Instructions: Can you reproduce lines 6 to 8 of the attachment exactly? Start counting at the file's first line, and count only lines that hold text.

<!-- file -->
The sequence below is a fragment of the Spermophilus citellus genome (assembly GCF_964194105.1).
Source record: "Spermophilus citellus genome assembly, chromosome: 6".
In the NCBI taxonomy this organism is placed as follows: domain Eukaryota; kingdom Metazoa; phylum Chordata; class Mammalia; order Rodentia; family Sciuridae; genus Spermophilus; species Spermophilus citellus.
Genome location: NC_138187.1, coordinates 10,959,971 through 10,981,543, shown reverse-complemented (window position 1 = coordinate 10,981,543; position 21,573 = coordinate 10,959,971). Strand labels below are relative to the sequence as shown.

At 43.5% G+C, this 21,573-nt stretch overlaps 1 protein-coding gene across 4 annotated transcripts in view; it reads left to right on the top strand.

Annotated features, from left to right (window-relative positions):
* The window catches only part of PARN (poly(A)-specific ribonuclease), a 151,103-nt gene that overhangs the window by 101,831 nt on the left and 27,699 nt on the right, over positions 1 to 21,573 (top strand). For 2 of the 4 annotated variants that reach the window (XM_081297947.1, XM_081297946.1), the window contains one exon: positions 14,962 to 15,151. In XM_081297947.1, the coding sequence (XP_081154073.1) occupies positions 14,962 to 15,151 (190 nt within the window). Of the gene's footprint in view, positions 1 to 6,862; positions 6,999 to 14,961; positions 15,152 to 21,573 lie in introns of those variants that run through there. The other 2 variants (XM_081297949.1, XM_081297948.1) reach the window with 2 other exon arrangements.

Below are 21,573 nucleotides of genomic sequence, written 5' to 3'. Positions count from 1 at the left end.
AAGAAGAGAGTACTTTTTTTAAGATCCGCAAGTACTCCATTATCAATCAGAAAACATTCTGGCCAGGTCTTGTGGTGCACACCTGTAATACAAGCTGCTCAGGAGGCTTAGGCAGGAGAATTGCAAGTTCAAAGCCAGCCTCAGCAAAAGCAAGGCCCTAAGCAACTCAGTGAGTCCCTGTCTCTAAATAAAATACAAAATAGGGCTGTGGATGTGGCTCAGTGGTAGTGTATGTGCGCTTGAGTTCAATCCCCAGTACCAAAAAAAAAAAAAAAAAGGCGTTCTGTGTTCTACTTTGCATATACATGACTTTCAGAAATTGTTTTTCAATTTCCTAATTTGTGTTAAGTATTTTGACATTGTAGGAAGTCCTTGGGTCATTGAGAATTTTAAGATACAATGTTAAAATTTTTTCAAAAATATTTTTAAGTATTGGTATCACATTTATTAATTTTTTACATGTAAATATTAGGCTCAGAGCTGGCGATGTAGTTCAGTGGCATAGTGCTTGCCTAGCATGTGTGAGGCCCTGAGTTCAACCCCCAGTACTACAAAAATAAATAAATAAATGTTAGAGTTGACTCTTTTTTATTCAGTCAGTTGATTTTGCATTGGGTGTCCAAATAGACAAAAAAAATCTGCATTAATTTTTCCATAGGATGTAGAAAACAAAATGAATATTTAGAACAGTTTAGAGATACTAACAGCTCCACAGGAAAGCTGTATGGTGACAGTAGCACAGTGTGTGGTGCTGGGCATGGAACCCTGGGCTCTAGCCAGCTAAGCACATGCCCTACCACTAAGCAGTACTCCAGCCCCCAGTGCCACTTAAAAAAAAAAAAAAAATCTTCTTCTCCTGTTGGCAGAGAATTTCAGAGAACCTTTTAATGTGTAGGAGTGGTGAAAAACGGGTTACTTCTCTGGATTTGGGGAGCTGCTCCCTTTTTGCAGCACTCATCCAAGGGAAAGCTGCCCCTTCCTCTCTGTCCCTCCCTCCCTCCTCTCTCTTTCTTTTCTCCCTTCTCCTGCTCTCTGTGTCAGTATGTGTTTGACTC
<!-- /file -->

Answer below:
Annotated features, from left to right (window-relative positions):
* The window catches only part of PARN (poly(A)-specific ribonuclease), a 151,103-nt gene that overhangs the window by 101,831 nt on the left and 27,699 nt on the right, over positions 1 to 21,573 (top strand). For 2 of the 4 annotated variants that reach the window (XM_081297947.1, XM_081297946.1), the window contains one exon: positions 14,962 to 15,151. In XM_081297947.1, the coding sequence (XP_081154073.1) occupies positions 14,962 to 15,151 (190 nt within the window). Of the gene's footprint in view, positions 1 to 6,862; positions 6,999 to 14,961; positions 15,152 to 21,573 lie in introns of those variants that run through there. The other 2 variants (XM_081297949.1, XM_081297948.1) reach the window with 2 other exon arrangements.

Below are 21,573 nucleotides of genomic sequence, written 5' to 3'. Positions count from 1 at the left end.